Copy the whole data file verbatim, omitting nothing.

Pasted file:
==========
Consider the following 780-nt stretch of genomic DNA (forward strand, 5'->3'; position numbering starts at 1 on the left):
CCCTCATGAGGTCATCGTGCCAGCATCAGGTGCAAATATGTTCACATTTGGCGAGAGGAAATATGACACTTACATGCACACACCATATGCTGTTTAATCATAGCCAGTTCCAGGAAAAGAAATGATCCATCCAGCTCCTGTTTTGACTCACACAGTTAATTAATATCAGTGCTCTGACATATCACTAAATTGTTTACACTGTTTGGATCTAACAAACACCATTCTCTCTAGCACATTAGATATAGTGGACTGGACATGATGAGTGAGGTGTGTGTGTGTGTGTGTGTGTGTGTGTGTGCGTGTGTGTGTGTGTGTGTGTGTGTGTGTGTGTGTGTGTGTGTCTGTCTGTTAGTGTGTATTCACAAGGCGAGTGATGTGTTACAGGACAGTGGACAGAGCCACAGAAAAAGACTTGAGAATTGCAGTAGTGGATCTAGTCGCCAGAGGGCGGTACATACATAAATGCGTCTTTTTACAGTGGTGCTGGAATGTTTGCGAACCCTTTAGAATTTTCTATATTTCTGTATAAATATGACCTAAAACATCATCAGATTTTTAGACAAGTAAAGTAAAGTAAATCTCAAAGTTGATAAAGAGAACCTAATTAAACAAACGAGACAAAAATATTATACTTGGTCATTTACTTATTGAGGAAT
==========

Consider the following 780-nt stretch of genomic DNA (forward strand, 5'->3'; position numbering starts at 1 on the left):
CCCTCATGAGGTCATCGTGCCAGCATCAGGTGCAAATATGTTCACATTTGGCGAGAGGAAATATGACACTTACATGCACACACCATATGCTGTTTAATCATAGCCAGTTCCAGGAAAAGAAATGATCCATCCAGCTCCTGTTTTGACTCACACAGTTAATTAATATCAGTGCTCTGACATATCACTAAATTGTTTACACTGTTTGGATCTAACAAACACCATTCTCTCTAGCACATTAGATATAGTGGACTGGACATGATGAGTGAGGTGTGTGTGTGTGTGTGTGTGTGTGTGTGTGCGTGTGTGTGTGTGTGTGTGTGTGTGTGTGTGTGTGTGTGTGTCTGTCTGTTAGTGTGTATTCACAAGGCGAGTGATGTGTTACAGGACAGTGGACAGAGCCACAGAAAAAGACTTGAGAATTGCAGTAGTGGATCTAGTCGCCAGAGGGCGGTACATACATAAATGCGTCTTTTTACAGTGGTGCTGGAATGTTTGCGAACCCTTTAGAATTTTCTATATTTCTGTATAAATATGACCTAAAACATCATCAGATTTTTAGACAAGTAAAGTAAAGTAAATCTCAAAGTTGATAAAGAGAACCTAATTAAACAAACGAGACAAAAATATTATACTTGGTCATTTACTTATTGAGGAAT